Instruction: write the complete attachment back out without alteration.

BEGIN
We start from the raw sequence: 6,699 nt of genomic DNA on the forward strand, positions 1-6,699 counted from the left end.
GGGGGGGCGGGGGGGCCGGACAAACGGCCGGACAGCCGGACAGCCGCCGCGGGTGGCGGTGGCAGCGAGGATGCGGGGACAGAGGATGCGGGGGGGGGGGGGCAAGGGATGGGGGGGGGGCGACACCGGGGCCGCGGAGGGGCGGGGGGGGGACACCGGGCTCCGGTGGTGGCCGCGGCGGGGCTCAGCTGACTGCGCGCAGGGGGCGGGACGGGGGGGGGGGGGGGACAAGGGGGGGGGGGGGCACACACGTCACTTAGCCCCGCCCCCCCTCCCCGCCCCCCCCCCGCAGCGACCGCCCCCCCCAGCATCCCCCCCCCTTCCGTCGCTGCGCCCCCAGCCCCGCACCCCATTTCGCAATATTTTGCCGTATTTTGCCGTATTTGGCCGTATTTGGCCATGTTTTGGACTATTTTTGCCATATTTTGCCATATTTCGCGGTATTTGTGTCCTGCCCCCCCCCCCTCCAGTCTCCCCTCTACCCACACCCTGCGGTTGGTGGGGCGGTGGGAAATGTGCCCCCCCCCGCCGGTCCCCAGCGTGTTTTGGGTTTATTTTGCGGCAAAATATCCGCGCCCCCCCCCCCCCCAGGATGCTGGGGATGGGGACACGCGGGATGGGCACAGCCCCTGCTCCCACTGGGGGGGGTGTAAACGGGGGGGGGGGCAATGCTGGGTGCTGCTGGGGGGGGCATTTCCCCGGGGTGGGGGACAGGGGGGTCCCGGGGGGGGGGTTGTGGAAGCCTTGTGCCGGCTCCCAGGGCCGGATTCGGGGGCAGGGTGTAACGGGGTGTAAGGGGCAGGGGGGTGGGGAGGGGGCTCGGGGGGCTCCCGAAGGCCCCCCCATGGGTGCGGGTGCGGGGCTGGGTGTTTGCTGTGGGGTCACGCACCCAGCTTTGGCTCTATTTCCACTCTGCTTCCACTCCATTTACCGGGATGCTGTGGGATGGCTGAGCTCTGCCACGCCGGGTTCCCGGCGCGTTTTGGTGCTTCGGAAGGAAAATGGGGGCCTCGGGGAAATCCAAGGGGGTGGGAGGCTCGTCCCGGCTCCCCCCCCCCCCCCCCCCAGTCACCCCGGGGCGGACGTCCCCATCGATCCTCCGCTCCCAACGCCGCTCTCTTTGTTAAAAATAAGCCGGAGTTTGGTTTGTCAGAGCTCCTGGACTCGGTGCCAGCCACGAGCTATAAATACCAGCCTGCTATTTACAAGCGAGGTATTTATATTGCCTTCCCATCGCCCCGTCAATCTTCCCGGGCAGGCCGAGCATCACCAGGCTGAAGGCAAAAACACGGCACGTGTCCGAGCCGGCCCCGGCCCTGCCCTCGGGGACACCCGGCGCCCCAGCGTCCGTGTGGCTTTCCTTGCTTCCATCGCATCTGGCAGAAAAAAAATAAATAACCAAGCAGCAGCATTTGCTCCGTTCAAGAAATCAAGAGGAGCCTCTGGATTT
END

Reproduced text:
We start from the raw sequence: 6,699 nt of genomic DNA on the forward strand, positions 1-6,699 counted from the left end.
GGGGGGGCGGGGGGGCCGGACAAACGGCCGGACAGCCGGACAGCCGCCGCGGGTGGCGGTGGCAGCGAGGATGCGGGGACAGAGGATGCGGGGGGGGGGGGGCAAGGGATGGGGGGGGGGCGACACCGGGGCCGCGGAGGGGCGGGGGGGGGACACCGGGCTCCGGTGGTGGCCGCGGCGGGGCTCAGCTGACTGCGCGCAGGGGGCGGGACGGGGGGGGGGGGGGGACAAGGGGGGGGGGGGGCACACACGTCACTTAGCCCCGCCCCCCCTCCCCGCCCCCCCCCCGCAGCGACCGCCCCCCCCAGCATCCCCCCCCCTTCCGTCGCTGCGCCCCCAGCCCCGCACCCCATTTCGCAATATTTTGCCGTATTTTGCCGTATTTGGCCGTATTTGGCCATGTTTTGGACTATTTTTGCCATATTTTGCCATATTTCGCGGTATTTGTGTCCTGCCCCCCCCCCCTCCAGTCTCCCCTCTACCCACACCCTGCGGTTGGTGGGGCGGTGGGAAATGTGCCCCCCCCCGCCGGTCCCCAGCGTGTTTTGGGTTTATTTTGCGGCAAAATATCCGCGCCCCCCCCCCCCCCAGGATGCTGGGGATGGGGACACGCGGGATGGGCACAGCCCCTGCTCCCACTGGGGGGGGTGTAAACGGGGGGGGGGGCAATGCTGGGTGCTGCTGGGGGGGGCATTTCCCCGGGGTGGGGGACAGGGGGGTCCCGGGGGGGGGGTTGTGGAAGCCTTGTGCCGGCTCCCAGGGCCGGATTCGGGGGCAGGGTGTAACGGGGTGTAAGGGGCAGGGGGGTGGGGAGGGGGCTCGGGGGGCTCCCGAAGGCCCCCCCATGGGTGCGGGTGCGGGGCTGGGTGTTTGCTGTGGGGTCACGCACCCAGCTTTGGCTCTATTTCCACTCTGCTTCCACTCCATTTACCGGGATGCTGTGGGATGGCTGAGCTCTGCCACGCCGGGTTCCCGGCGCGTTTTGGTGCTTCGGAAGGAAAATGGGGGCCTCGGGGAAATCCAAGGGGGTGGGAGGCTCGTCCCGGCTCCCCCCCCCCCCCCCCCCAGTCACCCCGGGGCGGACGTCCCCATCGATCCTCCGCTCCCAACGCCGCTCTCTTTGTTAAAAATAAGCCGGAGTTTGGTTTGTCAGAGCTCCTGGACTCGGTGCCAGCCACGAGCTATAAATACCAGCCTGCTATTTACAAGCGAGGTATTTATATTGCCTTCCCATCGCCCCGTCAATCTTCCCGGGCAGGCCGAGCATCACCAGGCTGAAGGCAAAAACACGGCACGTGTCCGAGCCGGCCCCGGCCCTGCCCTCGGGGACACCCGGCGCCCCAGCGTCCGTGTGGCTTTCCTTGCTTCCATCGCATCTGGCAGAAAAAAAATAAATAACCAAGCAGCAGCATTTGCTCCGTTCAAGAAATCAAGAGGAGCCTCTGGATTT